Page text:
However, he hangs the cat because of, as he himself describes it, pure “PERVERSENESS” (p.2, l.71). Assuming that the narrator has been on a withdrawal as the remorse for his prior deed “[has given] place to irritation” (p.2, l.70), he longs for the feeling of being intoxicated. Nevertheless, as his subconscious might associate him torturing the cat with the condition of being drunk, he is selfish and murders the pet, although he knows it is wrong to punish someone else just to fulfill one’s own desires. He then has nothing left that is related to his intoxication and he hallucinates the “relief upon the white surface [of the only wall surviving the great fire in his house], the figure of a gigantic cat” (p.3, l.104-105). This illusion torments him until he finds another that looks the same.

Furthermore, this new cat, which admires him, represents the forgiveness he receives for his deeds, however, instead of accepting it, the “Imp” forces him to punish himself and to not forgive himself by making him smash an axe into the cat’s head. Therefore, when his wife prevents him from doing so, he murders her because of a “more than demoniacal [rage]” (p.5, l.202). His motive here is not anger, but his perverse propensity to do the wrong, in this case torturing him, that exists in every human being (cf. “THE IMP OF THE PERVERSE”, p. 1, l. 2-3).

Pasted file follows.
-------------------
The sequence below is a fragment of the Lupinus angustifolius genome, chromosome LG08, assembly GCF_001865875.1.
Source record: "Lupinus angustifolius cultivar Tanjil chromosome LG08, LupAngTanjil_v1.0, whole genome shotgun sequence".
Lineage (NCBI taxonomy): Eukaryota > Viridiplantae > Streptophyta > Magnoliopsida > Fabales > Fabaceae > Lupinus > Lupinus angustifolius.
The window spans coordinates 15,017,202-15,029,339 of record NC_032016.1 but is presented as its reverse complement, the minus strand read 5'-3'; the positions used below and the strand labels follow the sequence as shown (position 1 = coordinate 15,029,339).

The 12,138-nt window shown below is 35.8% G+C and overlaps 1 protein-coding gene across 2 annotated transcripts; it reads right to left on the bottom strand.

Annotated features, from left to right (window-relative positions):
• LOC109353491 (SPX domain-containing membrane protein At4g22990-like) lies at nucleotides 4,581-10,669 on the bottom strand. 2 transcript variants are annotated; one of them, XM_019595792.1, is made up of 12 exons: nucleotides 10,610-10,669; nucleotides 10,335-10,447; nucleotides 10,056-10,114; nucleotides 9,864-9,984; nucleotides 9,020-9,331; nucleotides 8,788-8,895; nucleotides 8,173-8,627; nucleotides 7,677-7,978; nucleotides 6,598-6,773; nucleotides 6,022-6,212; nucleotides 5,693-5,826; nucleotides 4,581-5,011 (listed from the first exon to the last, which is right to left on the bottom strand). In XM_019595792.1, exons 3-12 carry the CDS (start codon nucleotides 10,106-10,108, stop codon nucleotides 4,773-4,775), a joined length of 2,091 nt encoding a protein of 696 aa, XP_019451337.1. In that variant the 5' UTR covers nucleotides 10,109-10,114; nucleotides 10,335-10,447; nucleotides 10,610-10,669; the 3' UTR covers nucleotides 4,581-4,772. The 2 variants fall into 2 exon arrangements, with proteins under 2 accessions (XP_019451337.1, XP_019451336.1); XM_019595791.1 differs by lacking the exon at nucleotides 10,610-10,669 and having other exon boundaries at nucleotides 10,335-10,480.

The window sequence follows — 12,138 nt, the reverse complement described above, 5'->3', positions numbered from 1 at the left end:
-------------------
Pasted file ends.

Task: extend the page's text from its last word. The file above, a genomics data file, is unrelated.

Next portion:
The last impulse being literally his death-sentence is that the narrator confesses to the murder of his wife, similar to the ending of “THE IMP OF THE PERVERSE”, and is thus imprisoned and sentenced to be executed. If his conscience had not submitted him, he would have stayed undetected, which he has known, yet the “Imp” has been able to tame him.

Summarized, the madness in this short story lies in the narrator’s paranoid behavior and in the coincidence of some incidents. However, the madness is only the result of the narrator’s addiction to alcohol and therein lays the message of the story. It should demonstrate how dangerous the danger and repercussions of the consumption of alcohol and that once having exaggerated, regarding the amount, it will stay with one for a lifetime.